Monthly Archives: September 2009

Most Unlikely Silver Profession Ever

Regarding this horrifying murder in Kentucky of a census worker, the Chicago Sun Times goes to an expert who’s not related to me:

Appalachia scholar Roy Silver, a New York City native now living in Harlan County, Ky., said he doesn’t sense an outpouring of anti-government sentiment in the region as has been exhibited in town hall meetings in other parts of the country.
“I don’t think distrust of government is any more or less here than anywhere else in the country,” said Silver, a sociology professor at Southeast Community College.

There aren’t that many people in America with the last name “Silver,” nor are there many with the profession “Appalachia scholar.” I’m going to guess Roy (no relation) is the only American who’s both.

NBC Thursday Thoughts

Was I wrong in interpreting last night’s episode of “The Office”- in which Jim threatens to leave Dunder Mifflin unless he gets a promotion to Michael’s job, in which the compromise is that they end up co=managers- as an extended allegory of NBC’s Leno/Conan dilemma?
Also, I like “Community,” I’ve decided. Ken Jeong’s rant about being an Asian guy teaching a Spanish class was something to behold, as was the interpretive dance performance by McHale and Chevy. Chevy Chase is relevant again! Why isn’t anyone talking about this?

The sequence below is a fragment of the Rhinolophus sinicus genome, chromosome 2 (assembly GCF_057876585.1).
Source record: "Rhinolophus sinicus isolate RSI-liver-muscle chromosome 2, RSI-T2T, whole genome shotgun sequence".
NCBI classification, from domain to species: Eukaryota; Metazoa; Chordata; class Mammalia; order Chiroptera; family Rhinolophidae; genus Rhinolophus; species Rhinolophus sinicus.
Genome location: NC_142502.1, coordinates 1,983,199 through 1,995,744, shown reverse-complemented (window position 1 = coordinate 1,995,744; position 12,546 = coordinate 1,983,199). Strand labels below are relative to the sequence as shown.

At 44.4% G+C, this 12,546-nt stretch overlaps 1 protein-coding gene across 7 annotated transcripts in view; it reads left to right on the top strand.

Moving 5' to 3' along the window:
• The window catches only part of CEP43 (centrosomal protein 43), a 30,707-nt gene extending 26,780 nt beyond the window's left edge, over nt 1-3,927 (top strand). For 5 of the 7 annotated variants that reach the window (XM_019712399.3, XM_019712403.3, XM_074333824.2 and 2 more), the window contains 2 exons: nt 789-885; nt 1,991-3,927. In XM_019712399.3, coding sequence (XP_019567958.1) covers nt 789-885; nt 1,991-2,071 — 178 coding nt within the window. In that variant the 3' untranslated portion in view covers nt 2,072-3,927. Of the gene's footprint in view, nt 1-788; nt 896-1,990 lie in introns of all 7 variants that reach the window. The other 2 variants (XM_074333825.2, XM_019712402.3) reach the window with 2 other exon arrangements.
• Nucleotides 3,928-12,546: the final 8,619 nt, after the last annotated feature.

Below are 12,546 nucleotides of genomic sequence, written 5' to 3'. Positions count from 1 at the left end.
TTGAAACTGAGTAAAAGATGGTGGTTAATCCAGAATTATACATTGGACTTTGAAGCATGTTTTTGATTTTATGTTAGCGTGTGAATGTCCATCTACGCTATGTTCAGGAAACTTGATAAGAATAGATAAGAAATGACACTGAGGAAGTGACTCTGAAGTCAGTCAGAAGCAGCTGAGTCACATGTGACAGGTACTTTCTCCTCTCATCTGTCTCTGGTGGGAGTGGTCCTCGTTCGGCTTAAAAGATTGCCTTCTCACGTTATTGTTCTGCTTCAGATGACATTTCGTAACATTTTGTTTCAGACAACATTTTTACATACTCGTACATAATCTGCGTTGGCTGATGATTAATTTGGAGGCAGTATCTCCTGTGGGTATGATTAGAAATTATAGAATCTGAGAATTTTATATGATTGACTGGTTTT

It also took me until now to notice that the brunette girl in the class is Pete’s wife from “Mad Men.” Always great to see people from that show in modern clothes. Why isn’t Christina Hendricks being cast in bit parts in movies? If you saw her in a trailer, you’d see the movie, would you not?
The only part of the SNL preview I liked was Jason Sudeikis’ exquisite, 30-second Glenn Beck impression.

Quote of the Day

Jeremy B. Mayer, in Politico:

Imagine that Joe Lieberman had been inaugurated this past January, as an independent with a neocon foreign policy that infuriated Democrats and a domestic health care plan that enraged Republicans.
Wed surely see some posters at anti-Lieberman rallies showing hook-nosed bankers meeting in cabals planning the invasion of Iran or the destruction of the American health care system.
The fringes of both the left and the right of American politics have elements of anti-Semitism in them. In that sense, the first Jewish president would have to deal with what our first black president deals with today: ugly stereotypes utilized by angry demonstrators.
But the mainstream leadership of both parties would immediately react to even subtle appeals to anti-Jewish sentiment. One reason Pat Buchanan ended his long career in Republican politics as an obscure third-party candidate was his consistent tendency to cozy up to neo-Nazis, former Nazis and other anti-Semites. When former Rep. Cynthia McKinney (D-Ga.) and those closest to her spouted anti-Semitic rhetoric, mainstream Democrats largely abandoned her.